Agents expect writers to submit to multiple agents at the same time. Unless otherwise stated on our agent sites, we allow for multiple submission.
But what about submitting to both agents and small/e-publishers at the same time?
There are so many conflicting opinions on this. I asked a couple agent friends and they all had a slightly different perspective.
Agents and small/e-pubs are apples and oranges. Agents will sub you to the bigger publishers, generally more money and more exposure, plus you get an agent advocate helping with contracts and helping guide your career. Small/e-pubs are generally less money and less exposure, but it can be a more intimate experience with editors working directly with you and they may have more time to concentrate on your career. Many authors are happier with small/e-pubs than they ever would have been with bigger pubs. But many authors aspire to the big pubs, seeing the smaller/e-pubs as a last resort. Some writers may not know what they want, just for someone to recognize them and tell them "yes" amid all the "no."
I, personally, suggest that all writers decide what they really want, the big press, or the small/e-pubs, and concentrate in that area. Imagine you get offers from both an agent and a small/e-pub at the same time. Now you have to decide what you really want--a chance at the "big time" or the sure thing and immediate publication? If your answer is "I'd take the agent offer," then concentrate on subbing to agents. If your answer is "I'd take the small/e-pub," then concentrate on those.
I understand the other side of the fence too. As a writer, you need to explore as many avenues as possible, and life is too short to spend so much time on only one opportunity.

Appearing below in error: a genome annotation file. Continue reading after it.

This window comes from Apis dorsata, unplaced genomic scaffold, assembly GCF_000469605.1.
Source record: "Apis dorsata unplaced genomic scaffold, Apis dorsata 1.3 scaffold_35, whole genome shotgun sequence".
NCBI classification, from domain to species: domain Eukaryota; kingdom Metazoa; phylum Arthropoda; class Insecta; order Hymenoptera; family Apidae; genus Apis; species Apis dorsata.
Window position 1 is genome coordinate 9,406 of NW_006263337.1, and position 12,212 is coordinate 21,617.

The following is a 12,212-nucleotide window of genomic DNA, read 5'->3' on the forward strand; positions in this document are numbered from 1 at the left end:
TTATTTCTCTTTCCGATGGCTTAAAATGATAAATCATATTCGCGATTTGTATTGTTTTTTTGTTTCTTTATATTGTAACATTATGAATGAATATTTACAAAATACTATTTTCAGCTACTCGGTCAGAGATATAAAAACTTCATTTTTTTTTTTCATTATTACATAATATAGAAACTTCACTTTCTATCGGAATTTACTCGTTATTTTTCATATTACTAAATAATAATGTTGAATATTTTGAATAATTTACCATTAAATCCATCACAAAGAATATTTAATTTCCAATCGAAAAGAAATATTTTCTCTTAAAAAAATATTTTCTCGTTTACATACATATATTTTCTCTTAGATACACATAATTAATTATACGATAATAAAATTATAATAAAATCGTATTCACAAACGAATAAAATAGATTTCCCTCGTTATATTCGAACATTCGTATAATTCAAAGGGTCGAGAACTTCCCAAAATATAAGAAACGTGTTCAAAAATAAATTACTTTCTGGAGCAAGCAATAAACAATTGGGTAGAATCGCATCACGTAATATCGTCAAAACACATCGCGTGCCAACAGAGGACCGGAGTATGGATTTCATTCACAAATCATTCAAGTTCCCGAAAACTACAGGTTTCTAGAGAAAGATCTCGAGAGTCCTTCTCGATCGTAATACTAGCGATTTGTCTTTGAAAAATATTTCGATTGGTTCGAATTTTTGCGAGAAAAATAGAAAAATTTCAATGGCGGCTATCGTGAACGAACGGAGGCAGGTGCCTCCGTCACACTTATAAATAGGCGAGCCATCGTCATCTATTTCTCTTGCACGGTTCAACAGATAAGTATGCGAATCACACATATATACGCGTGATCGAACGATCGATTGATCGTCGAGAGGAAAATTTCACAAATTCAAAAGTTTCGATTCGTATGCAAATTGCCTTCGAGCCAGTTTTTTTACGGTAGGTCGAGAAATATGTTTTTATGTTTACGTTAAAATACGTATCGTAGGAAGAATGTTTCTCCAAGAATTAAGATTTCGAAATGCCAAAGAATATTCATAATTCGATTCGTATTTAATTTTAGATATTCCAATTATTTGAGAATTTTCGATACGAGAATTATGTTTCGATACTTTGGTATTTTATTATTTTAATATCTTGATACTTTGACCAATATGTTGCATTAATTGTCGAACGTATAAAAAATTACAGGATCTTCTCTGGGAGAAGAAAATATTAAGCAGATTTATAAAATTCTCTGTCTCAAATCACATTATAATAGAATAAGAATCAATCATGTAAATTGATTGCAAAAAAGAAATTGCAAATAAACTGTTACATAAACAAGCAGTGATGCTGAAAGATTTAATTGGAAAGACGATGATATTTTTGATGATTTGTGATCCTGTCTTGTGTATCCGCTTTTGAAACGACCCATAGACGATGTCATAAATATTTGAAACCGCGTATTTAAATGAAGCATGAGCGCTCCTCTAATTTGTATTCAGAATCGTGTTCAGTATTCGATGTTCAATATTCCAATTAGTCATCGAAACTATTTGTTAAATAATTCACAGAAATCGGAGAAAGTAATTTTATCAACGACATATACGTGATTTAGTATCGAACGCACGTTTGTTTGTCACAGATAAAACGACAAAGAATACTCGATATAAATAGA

So to sum up? I'm not personally of the opinion that you should submit to both, but I will not discriminate against you and the decision is wholly up to you (and many writers, agents, editors will encourage you to do both). My advice is merely to know what you want out of this business. There are so many options for you in this day and age, you need to educate yourself on all of the avenues and go after what you want--otherwise you're likely to get trampled in all the noise.
Has anyone had personal experience with this? What is your advice to other writers?
Funny this should come up now, since I just had an experience with it!
Traditional publishing has always been my goal, and to that end, I've queried agents, and left the indie press/e-pubs alone. But there's an online community I'm involved with that allows its members to work on their submissions, and once vetted, submit them to a panel. The panel includes a number of agents - but also a handful of indie presses.
I'd never worried about it, just focused on the agents that were part of the panel. Until I submitted, and got requests from 3 of the indies, 1 of which turned into an offer.
Talk about shock. Here I was with 4 agents who had all or part of my mss, and an indie offering me a contract! All the homework I'd done for traditional publishing meant nothing at this moment, because I'd never taken this scenario into account. I'd never even have considered subbing to an indie, because traditional was what I wanted. But it was an offer on the table.
I spent a very uncomfortable week trying to figure out what I wanted to do. I had an offer. An OFFER. But it wasn't really what I wanted, and in the end, I declined. For me, I had to take the chance on traditional publishing.
My best advice - really make sure you know what you want. Research all the options. There's a lot more out there than there were even 5 years ago. DO YOUR HOMEWORK. But most of all, make sure you know what you want.
Thanks for posting about this, Vickie!
Thanks for giving advice on this subject! I've seen a lot of small press hatred in the agenting world lately. Small presses are definitely no substitute for an agent with connections to the big 6 houses; but, they're a great option for the writer whose work isn't cutting it with agents. This is especially true in the case of writers with subversive ideas--where the writing quality is there but agents/big publishers are turned off by the content.